What kid doesn’t like the circus? Instead of sitting in rapt attention in the audience, students from Chicago’s Ogden School and Cicero’s Roosevelt Elementary got a chance last November to learn how to keep fit the circus performer way.

The interactive Ringling Bros. and Barnum & Bailey® CircusFit program aims to inspire healthy life choices in kids by showing them fun physical activities. Stars talk about how they became the top circus entertainers in the world by eating right and exercising.

The children at Ogden and Roosevelt Elementary learned how to keep fit using circus skills. They also learned the importance of hydration and nutrition. Under the watchful eyes of the circus performers, the kids moved from station to station practicing new skills with peacock feathers, balls, Hula-Hoops and scarves.

During a presentation at the North American Association for the Study of Obesity’s Annual Scientific Meeting in November, researchers discussed a connection between sleep deprivation and the risk of being obese—even after controlling for depression, physical activity, alcohol consumption, ethnicity, level of education, age and gender. The study analyzed data from the National Health and Nutrition Examination Survey I (NHANES I).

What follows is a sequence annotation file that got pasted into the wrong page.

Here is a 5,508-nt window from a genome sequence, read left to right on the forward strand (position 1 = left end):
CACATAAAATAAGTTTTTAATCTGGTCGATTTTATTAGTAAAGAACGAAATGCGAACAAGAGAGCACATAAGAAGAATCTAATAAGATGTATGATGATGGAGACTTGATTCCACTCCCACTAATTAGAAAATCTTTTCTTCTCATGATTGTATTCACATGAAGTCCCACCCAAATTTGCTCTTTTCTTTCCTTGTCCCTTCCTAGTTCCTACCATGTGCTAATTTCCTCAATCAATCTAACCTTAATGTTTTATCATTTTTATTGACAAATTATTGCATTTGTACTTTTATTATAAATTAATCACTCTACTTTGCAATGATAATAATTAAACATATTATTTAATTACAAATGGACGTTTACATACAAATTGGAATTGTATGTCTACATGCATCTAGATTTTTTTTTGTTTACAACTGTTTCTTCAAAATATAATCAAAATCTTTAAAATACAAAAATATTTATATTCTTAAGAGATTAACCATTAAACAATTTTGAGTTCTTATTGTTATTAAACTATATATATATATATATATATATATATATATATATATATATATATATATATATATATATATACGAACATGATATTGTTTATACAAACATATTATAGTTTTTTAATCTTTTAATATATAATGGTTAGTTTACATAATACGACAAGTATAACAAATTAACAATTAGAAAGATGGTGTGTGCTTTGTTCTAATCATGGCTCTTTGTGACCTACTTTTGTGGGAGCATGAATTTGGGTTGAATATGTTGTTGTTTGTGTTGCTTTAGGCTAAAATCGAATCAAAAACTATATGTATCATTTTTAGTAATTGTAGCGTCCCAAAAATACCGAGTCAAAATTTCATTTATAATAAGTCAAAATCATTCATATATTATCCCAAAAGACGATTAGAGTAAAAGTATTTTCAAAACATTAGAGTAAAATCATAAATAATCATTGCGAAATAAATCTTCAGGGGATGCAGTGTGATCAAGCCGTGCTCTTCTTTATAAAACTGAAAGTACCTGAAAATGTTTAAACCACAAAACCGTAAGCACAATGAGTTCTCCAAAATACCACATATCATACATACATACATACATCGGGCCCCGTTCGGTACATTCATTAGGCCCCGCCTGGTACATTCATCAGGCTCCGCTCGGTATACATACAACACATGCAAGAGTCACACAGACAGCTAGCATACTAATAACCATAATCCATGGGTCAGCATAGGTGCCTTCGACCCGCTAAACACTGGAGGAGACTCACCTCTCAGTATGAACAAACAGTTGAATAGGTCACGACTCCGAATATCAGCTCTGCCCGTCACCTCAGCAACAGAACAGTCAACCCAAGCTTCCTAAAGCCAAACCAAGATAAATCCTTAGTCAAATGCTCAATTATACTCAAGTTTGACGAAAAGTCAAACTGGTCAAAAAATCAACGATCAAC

Researchers at Columbia University’s Mailman School of Public Health and the Obesity Research Center found that subjects between the ages of 32 and 59 who slept 4 hours or less per night were 73% more likely to be obese than those who slumbered between 7 and 9 hours each night. Participants who managed only 5 hours of sleep nightly had a 50% higher risk than those who snoozed through the entire night. Subjects who usually slept 6 hours were just 23% more likely to be substantially overweight, according to the press release.

How many dollars does it take to treat the results of inactivity? Researchers set out to determine just this in a study of Blue Cross Blue Shield of Minnesota members.

Using a “cost of illness” approach to medical expenses for particular diseases, the study found that heart disease was the most expensive result of a sedentary lifestyle, costing $35.3 million in 2000. In that year, nearly 12% of depression and anxiety and 31% of colon cancer, heart disease, osteoporosis and stroke cases were due to physical inactivity. This translated to $83.6 million, or $56 per member.